MSU history graduate students along with John H. Hannah Professor of History, Darlene Clark Hine, and the Comparative Black History Ph.D. Program at MSU invite paper and panel proposals for Diaspora Paradigms: New Scholarship in Comparative Black History, a conference that aims to place the history of Black people in the Diaspora within a comparative framework. MSU will host the conference on September 20 - 23, 2001. Conference organizers welcome paper and panel proposals on the African Diaspora in Africa and the Americas and on diverse regions such as Asia, Australia, and Europe. Topics concerning identity, resistance, gender, labor, slavery, genocide, migration, religion, education, sexuality, black nationalism, and the Cold War, among others, are invited. Featured speakers include Michel-Rolph Trouillot, Kim Butler (Rutgers University), Robin D.G. Kelley (New York University), Ruth Hamilton (Michigan State University), Chana Kai Lee (University of Georgia) and Larry Eugene Rivers (Florida A&M University).
Panel proposals should include a one page abstract and current CV. Proposals should also include an abstract of panel's intent and current CV of each participant. Individual paper proposals will also be evaluated for acceptance and should include a one page abstract and current CV. The preferred method of submission is a Word or WordPerfect attachment sent to email@example.com. You may also submit proposals, and direct questions, to the Conference Committee, Comparative Black History Ph.D. Program, Michigan State University, East Lansing, MI 48824- 1036. (517) 355-3418. For more information, visit http://www.msu.edu/cbhprgm/conference2001.html.
CLEAR 2001 Language Education Workshops
The MSU Center for Language Education and Research (CLEAR) is sponsoring a series of summer workshops on language education that might be of interest to teachers of African languages, as well as to teachers of more commonly taught languages. Workshop themes include "Using Communicative Activities in a Grammar-Based Curriculum," "Promoting Student Motivation and Interest in Foreign Languages," "Using Authentic Materials in the Foreign Language Classroom," "Putting Your Course Online," and "Making a Language-Learning CD-ROM." The costs for each program vary, and stipends are available. For more information or a registration form, contact CLEAR, A712 Wells Hall, Michigan State University, East Lansing, MI 48824-1027, or visit the web page at http://clear.msu.edu/.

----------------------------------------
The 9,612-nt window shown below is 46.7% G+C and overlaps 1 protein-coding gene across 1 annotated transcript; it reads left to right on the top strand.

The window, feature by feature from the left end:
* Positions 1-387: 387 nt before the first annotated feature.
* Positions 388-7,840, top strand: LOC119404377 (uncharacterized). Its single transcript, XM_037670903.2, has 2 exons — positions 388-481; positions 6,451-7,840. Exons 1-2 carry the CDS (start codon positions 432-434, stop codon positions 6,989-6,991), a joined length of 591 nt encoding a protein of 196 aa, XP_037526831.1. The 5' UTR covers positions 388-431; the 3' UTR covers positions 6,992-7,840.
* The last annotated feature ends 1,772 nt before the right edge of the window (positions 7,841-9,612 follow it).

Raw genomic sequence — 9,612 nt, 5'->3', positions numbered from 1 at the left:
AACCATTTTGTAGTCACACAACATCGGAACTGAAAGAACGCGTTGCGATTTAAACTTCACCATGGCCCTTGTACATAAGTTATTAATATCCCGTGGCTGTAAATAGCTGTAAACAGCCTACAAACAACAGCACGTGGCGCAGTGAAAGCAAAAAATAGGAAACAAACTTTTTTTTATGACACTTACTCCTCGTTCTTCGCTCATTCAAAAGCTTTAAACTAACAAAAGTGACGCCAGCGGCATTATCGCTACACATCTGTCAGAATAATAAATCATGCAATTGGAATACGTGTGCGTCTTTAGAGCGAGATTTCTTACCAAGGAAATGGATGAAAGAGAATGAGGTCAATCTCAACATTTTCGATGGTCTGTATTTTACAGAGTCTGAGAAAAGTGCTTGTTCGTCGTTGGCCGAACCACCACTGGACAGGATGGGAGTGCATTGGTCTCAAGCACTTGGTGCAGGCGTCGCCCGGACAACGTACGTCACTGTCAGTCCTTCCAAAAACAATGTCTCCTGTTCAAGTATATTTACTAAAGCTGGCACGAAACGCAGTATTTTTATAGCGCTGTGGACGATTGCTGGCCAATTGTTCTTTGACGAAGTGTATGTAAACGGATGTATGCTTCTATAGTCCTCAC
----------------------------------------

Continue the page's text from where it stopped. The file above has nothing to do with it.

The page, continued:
FLAS Fellowships 2001-2002
Foreign Language and Area Studies (FLAS) Fellowships for students interested in pursuing graduate degrees in African languages and area studies at MSU are available from the U.S. Department of Education, under Title VI of the Higher Education Act. Applicants must be U.S. citizens or permanent residents. FLAS fellowships are awarded to graduate students enrolled in programs which combine the study of modern foreign language with advanced training and research in area studies and/or international development. In general, fellows may be enrolled in any discipline, however some restrictions may apply. Awards cover the cost of core college tuition and fees at MSU, plus a stipend of $11,000 for the academic year. FLAS fellowships at MSU are awarded by three of the University's Title VI National Resource Centers. Each center is authorized to fund the study of particular languages. A smaller number of summer grants cover tuition and fees for a six-week intensive study of an African language (see below).